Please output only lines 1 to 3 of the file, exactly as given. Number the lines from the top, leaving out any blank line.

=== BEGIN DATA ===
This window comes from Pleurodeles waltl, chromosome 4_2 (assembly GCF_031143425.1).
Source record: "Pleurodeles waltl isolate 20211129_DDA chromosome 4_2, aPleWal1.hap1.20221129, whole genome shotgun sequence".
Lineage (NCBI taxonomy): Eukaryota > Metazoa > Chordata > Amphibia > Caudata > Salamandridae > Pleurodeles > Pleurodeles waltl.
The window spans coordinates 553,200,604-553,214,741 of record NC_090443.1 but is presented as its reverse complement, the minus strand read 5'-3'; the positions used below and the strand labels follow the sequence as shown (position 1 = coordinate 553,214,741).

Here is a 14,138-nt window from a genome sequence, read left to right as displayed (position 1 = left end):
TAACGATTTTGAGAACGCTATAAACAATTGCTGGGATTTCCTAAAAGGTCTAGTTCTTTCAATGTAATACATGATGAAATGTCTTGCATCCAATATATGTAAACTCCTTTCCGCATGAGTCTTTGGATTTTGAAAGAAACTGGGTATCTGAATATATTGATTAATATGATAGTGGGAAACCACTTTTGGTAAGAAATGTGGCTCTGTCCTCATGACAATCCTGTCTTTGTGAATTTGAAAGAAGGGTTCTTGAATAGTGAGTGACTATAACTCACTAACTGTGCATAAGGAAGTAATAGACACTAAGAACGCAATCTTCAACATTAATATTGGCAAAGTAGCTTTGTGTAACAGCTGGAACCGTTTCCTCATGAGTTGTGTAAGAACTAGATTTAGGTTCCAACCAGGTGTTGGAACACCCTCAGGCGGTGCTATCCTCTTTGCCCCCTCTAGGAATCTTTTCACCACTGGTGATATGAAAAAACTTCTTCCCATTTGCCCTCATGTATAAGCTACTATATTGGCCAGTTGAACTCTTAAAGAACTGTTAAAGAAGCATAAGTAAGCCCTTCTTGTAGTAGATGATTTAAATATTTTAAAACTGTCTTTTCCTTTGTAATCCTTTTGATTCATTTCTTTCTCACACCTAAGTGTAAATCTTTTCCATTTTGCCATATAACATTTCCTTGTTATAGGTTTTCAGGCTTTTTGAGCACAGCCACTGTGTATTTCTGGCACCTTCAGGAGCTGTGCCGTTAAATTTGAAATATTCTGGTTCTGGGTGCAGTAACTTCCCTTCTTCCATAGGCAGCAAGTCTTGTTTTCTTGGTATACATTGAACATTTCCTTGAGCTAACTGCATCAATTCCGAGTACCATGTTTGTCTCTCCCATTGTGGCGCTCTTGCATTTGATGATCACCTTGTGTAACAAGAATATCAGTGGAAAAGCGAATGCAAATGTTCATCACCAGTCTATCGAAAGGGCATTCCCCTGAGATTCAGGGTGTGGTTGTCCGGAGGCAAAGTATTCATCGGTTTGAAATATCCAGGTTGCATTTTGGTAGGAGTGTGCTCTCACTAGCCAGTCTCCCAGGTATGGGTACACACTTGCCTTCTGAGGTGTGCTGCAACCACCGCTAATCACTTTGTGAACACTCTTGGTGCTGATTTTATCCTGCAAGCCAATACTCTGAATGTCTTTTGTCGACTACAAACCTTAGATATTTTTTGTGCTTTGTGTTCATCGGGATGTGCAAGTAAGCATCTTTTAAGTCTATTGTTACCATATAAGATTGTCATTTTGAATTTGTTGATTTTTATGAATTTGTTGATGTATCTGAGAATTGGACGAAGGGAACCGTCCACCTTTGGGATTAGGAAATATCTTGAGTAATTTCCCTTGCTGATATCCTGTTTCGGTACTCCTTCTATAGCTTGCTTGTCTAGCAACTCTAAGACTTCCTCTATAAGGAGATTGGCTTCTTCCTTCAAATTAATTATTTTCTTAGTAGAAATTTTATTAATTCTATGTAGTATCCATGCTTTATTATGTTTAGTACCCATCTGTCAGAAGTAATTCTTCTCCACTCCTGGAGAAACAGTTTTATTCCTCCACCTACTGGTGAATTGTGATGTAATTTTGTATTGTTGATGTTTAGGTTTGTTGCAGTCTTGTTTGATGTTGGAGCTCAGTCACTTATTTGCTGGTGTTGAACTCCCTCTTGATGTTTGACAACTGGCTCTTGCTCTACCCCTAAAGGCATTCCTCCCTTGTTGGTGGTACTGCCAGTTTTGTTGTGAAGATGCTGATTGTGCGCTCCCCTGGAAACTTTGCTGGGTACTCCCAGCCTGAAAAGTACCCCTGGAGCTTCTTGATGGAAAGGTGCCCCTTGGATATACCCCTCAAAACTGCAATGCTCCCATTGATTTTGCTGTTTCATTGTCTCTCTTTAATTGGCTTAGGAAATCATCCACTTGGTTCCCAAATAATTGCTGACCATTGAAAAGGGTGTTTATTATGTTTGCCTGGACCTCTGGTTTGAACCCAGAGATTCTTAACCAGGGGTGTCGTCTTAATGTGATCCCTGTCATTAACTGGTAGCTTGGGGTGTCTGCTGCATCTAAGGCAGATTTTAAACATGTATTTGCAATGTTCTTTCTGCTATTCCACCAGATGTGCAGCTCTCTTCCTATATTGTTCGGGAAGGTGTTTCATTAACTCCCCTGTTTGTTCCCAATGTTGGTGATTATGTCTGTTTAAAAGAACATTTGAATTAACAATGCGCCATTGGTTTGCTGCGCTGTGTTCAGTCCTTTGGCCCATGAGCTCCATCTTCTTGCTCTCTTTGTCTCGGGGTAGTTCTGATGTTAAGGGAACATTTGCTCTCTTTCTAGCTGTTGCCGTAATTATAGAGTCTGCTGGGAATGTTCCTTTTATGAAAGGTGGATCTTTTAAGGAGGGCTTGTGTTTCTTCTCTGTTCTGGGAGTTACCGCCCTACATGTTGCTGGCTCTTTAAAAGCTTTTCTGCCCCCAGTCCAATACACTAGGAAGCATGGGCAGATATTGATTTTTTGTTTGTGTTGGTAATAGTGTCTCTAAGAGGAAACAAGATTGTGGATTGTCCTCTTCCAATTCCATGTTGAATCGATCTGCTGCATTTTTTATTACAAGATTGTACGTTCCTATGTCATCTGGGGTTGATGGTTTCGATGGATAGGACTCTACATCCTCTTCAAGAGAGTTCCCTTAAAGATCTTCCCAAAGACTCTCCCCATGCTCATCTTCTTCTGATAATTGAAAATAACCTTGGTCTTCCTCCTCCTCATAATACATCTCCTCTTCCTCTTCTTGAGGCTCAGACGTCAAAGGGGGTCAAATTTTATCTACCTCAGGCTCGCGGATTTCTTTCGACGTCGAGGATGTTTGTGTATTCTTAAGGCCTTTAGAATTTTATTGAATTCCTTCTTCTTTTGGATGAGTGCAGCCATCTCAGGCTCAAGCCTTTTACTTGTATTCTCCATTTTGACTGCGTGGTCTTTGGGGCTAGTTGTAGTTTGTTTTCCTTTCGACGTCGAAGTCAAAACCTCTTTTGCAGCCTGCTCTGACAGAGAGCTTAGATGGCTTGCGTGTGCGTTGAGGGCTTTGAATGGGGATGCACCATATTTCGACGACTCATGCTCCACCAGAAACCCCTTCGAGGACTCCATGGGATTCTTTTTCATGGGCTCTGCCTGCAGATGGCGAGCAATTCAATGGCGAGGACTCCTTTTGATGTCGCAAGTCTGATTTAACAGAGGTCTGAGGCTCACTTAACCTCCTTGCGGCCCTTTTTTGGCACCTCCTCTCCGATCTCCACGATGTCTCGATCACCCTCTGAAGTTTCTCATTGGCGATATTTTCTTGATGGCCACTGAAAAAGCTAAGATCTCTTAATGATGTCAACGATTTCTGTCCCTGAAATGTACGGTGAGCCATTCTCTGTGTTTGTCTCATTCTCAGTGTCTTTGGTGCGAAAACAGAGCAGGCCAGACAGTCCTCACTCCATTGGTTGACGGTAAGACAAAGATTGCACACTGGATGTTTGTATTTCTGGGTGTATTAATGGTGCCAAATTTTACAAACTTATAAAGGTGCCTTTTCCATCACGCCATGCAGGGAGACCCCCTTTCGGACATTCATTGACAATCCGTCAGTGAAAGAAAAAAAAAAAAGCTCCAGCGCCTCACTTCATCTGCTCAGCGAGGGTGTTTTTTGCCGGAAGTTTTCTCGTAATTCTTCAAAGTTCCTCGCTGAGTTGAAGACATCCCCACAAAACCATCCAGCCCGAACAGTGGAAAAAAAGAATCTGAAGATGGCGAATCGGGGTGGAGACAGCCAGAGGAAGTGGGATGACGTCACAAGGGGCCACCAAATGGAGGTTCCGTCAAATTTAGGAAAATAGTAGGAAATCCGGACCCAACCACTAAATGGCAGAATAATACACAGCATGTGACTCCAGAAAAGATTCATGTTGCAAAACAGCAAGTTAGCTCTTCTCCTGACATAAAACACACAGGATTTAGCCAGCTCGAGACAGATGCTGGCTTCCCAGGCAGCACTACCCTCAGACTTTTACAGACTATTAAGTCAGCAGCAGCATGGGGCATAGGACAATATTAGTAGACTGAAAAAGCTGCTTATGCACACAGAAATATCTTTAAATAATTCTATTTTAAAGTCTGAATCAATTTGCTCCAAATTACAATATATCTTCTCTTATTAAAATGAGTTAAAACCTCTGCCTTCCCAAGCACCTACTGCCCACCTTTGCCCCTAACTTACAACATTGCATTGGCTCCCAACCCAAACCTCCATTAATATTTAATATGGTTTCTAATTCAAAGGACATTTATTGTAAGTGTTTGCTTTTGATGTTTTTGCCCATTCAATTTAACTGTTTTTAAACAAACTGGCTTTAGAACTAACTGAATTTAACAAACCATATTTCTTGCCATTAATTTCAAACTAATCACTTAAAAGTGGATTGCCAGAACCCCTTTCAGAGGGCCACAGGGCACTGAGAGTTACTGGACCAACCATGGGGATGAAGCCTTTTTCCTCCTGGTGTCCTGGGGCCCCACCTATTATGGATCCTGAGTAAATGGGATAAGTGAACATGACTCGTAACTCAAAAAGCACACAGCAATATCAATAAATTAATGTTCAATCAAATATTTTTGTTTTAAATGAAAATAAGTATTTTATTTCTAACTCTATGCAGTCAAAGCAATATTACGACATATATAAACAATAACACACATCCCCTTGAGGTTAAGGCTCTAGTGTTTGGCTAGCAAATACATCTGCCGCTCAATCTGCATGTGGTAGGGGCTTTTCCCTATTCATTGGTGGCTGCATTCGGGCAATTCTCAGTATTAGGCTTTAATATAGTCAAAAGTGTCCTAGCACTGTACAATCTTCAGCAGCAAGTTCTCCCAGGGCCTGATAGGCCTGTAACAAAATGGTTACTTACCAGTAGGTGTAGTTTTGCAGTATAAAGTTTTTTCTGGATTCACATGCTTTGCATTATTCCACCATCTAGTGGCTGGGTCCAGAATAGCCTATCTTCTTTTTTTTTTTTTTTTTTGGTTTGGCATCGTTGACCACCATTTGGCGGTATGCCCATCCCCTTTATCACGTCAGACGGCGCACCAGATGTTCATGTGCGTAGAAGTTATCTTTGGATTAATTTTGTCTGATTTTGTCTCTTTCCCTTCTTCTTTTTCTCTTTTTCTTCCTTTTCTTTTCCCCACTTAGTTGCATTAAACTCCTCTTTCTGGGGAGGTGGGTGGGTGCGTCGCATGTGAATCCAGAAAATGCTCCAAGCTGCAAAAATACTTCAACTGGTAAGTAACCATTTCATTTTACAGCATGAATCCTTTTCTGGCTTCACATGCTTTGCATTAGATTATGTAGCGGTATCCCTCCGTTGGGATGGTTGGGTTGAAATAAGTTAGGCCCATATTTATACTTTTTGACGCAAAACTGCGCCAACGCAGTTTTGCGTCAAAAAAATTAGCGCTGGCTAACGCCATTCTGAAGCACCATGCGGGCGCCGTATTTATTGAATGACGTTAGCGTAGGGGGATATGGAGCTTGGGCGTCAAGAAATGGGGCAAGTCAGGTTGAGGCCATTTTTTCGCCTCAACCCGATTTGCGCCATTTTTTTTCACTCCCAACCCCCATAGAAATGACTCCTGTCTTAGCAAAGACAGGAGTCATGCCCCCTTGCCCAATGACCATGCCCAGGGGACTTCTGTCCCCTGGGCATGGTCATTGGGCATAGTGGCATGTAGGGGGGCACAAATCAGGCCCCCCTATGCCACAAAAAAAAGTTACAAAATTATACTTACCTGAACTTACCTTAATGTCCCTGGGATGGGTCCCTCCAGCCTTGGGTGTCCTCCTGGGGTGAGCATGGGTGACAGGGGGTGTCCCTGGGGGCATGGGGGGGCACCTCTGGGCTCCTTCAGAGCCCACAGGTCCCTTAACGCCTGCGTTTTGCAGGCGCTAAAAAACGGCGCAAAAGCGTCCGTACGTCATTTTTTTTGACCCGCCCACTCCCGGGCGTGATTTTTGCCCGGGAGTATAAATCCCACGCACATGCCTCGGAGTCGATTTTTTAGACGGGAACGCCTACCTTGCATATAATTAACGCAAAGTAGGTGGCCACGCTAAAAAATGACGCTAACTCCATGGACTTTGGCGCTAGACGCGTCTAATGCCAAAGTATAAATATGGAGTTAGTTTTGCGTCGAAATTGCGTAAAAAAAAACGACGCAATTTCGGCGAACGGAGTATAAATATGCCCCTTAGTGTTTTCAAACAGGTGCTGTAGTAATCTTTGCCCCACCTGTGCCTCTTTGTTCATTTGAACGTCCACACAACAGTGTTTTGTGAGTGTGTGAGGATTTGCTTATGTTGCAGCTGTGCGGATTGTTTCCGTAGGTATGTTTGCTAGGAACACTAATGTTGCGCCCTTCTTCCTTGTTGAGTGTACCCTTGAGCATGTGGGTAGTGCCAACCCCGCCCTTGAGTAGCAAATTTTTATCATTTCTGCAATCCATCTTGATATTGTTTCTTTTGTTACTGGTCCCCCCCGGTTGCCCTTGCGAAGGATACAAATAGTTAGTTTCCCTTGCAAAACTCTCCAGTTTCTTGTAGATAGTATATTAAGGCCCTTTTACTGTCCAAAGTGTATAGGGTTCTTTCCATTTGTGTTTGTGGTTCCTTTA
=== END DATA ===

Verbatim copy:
This window comes from Pleurodeles waltl, chromosome 4_2 (assembly GCF_031143425.1).
Source record: "Pleurodeles waltl isolate 20211129_DDA chromosome 4_2, aPleWal1.hap1.20221129, whole genome shotgun sequence".
Lineage (NCBI taxonomy): Eukaryota > Metazoa > Chordata > Amphibia > Caudata > Salamandridae > Pleurodeles > Pleurodeles waltl.